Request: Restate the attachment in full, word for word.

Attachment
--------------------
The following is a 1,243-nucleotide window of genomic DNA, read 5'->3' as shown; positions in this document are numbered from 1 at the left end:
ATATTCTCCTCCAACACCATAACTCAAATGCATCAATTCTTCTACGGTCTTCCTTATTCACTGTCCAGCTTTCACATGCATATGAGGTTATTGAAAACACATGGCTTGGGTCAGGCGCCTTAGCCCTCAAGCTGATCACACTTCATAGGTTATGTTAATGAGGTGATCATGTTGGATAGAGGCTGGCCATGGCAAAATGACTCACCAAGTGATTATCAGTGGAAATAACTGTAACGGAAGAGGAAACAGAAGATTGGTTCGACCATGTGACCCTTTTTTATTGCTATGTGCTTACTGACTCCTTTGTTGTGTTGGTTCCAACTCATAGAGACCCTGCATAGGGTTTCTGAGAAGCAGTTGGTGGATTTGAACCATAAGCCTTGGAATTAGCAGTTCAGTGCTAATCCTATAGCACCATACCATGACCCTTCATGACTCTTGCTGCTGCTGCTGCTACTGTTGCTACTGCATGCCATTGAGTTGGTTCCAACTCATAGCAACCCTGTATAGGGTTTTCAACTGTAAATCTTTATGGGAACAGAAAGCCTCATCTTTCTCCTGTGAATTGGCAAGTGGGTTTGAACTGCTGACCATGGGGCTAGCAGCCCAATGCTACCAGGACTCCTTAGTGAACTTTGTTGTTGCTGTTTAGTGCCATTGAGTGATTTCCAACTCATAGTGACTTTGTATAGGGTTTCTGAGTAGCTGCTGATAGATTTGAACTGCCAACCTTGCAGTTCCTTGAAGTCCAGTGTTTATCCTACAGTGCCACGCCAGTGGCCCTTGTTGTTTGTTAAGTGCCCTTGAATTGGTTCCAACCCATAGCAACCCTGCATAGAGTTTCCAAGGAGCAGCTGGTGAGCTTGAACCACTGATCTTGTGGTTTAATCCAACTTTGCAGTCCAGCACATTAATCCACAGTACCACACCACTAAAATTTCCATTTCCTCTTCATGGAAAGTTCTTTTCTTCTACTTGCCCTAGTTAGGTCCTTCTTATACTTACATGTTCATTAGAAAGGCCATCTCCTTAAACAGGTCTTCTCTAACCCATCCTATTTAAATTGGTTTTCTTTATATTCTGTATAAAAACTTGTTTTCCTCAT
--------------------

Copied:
The following is a 1,243-nucleotide window of genomic DNA, read 5'->3' as shown; positions in this document are numbered from 1 at the left end:
ATATTCTCCTCCAACACCATAACTCAAATGCATCAATTCTTCTACGGTCTTCCTTATTCACTGTCCAGCTTTCACATGCATATGAGGTTATTGAAAACACATGGCTTGGGTCAGGCGCCTTAGCCCTCAAGCTGATCACACTTCATAGGTTATGTTAATGAGGTGATCATGTTGGATAGAGGCTGGCCATGGCAAAATGACTCACCAAGTGATTATCAGTGGAAATAACTGTAACGGAAGAGGAAACAGAAGATTGGTTCGACCATGTGACCCTTTTTTATTGCTATGTGCTTACTGACTCCTTTGTTGTGTTGGTTCCAACTCATAGAGACCCTGCATAGGGTTTCTGAGAAGCAGTTGGTGGATTTGAACCATAAGCCTTGGAATTAGCAGTTCAGTGCTAATCCTATAGCACCATACCATGACCCTTCATGACTCTTGCTGCTGCTGCTGCTACTGTTGCTACTGCATGCCATTGAGTTGGTTCCAACTCATAGCAACCCTGTATAGGGTTTTCAACTGTAAATCTTTATGGGAACAGAAAGCCTCATCTTTCTCCTGTGAATTGGCAAGTGGGTTTGAACTGCTGACCATGGGGCTAGCAGCCCAATGCTACCAGGACTCCTTAGTGAACTTTGTTGTTGCTGTTTAGTGCCATTGAGTGATTTCCAACTCATAGTGACTTTGTATAGGGTTTCTGAGTAGCTGCTGATAGATTTGAACTGCCAACCTTGCAGTTCCTTGAAGTCCAGTGTTTATCCTACAGTGCCACGCCAGTGGCCCTTGTTGTTTGTTAAGTGCCCTTGAATTGGTTCCAACCCATAGCAACCCTGCATAGAGTTTCCAAGGAGCAGCTGGTGAGCTTGAACCACTGATCTTGTGGTTTAATCCAACTTTGCAGTCCAGCACATTAATCCACAGTACCACACCACTAAAATTTCCATTTCCTCTTCATGGAAAGTTCTTTTCTTCTACTTGCCCTAGTTAGGTCCTTCTTATACTTACATGTTCATTAGAAAGGCCATCTCCTTAAACAGGTCTTCTCTAACCCATCCTATTTAAATTGGTTTTCTTTATATTCTGTATAAAAACTTGTTTTCCTCAT